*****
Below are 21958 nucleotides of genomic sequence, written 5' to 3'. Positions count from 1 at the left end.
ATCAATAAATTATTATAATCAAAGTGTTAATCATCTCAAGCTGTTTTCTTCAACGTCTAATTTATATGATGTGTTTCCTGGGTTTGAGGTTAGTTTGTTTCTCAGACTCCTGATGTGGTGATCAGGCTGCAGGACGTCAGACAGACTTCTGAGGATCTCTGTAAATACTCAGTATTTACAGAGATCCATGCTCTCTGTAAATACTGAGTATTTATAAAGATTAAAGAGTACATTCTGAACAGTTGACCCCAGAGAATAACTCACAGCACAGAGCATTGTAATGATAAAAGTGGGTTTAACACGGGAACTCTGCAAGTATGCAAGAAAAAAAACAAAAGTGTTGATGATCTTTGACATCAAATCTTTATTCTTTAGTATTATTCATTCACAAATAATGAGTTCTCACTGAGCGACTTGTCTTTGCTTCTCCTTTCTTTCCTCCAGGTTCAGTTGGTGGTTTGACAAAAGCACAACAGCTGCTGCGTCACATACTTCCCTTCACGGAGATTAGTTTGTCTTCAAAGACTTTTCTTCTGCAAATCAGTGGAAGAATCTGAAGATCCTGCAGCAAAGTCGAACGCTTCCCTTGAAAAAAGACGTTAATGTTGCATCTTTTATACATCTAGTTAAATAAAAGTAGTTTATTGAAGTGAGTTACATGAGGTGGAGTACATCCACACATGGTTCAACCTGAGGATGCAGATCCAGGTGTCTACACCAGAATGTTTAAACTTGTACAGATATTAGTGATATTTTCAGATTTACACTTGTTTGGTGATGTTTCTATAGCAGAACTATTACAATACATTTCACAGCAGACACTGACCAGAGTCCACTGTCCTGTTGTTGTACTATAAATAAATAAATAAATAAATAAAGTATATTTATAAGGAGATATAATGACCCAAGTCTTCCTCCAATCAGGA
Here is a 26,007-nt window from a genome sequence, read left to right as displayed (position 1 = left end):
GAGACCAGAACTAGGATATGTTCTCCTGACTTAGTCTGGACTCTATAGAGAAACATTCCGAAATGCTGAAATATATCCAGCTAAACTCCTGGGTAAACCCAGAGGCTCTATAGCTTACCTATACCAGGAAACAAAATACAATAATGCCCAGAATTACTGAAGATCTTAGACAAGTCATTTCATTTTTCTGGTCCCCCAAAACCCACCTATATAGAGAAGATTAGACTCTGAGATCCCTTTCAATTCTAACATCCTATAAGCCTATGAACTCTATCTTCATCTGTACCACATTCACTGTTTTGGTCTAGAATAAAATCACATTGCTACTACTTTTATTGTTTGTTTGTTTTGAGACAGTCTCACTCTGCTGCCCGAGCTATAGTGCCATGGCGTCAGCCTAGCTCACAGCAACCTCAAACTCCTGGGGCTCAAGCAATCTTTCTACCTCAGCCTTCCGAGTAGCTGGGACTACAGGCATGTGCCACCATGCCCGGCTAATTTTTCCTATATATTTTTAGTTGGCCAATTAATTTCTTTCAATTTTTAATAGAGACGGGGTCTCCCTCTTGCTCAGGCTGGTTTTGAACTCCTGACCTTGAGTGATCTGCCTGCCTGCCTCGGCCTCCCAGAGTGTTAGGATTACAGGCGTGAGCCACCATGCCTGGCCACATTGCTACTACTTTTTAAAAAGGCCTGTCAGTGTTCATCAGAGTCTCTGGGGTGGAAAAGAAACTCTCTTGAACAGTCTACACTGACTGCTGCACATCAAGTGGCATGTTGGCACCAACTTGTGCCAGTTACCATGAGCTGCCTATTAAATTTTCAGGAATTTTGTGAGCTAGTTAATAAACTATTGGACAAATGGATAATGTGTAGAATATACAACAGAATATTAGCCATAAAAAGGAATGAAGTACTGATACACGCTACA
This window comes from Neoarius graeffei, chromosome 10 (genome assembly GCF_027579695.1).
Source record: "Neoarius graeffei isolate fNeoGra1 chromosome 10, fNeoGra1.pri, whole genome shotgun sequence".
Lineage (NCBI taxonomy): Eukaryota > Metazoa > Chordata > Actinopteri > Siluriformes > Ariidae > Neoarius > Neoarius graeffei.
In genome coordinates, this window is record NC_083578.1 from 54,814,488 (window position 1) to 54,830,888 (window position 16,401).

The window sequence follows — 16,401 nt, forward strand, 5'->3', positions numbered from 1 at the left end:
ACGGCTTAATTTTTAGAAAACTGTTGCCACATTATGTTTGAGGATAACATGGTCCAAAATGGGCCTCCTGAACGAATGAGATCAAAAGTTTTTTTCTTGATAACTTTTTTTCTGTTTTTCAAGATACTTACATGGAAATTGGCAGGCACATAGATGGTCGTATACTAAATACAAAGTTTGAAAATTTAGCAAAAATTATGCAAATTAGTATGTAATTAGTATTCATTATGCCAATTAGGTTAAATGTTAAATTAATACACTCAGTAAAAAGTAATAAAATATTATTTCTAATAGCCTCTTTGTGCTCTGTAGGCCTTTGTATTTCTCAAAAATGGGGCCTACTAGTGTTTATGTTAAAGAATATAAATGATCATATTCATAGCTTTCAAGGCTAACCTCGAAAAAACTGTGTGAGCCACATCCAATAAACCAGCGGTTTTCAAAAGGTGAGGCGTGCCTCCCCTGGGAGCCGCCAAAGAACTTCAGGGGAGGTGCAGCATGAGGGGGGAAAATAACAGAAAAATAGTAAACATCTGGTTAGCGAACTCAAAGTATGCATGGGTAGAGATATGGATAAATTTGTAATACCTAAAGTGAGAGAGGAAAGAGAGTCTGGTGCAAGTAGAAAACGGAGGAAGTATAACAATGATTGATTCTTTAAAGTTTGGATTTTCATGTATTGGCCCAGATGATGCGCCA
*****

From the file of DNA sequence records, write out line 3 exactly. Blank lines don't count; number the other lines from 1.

Here is a 26,007-nt window from a genome sequence, read left to right as displayed (position 1 = left end):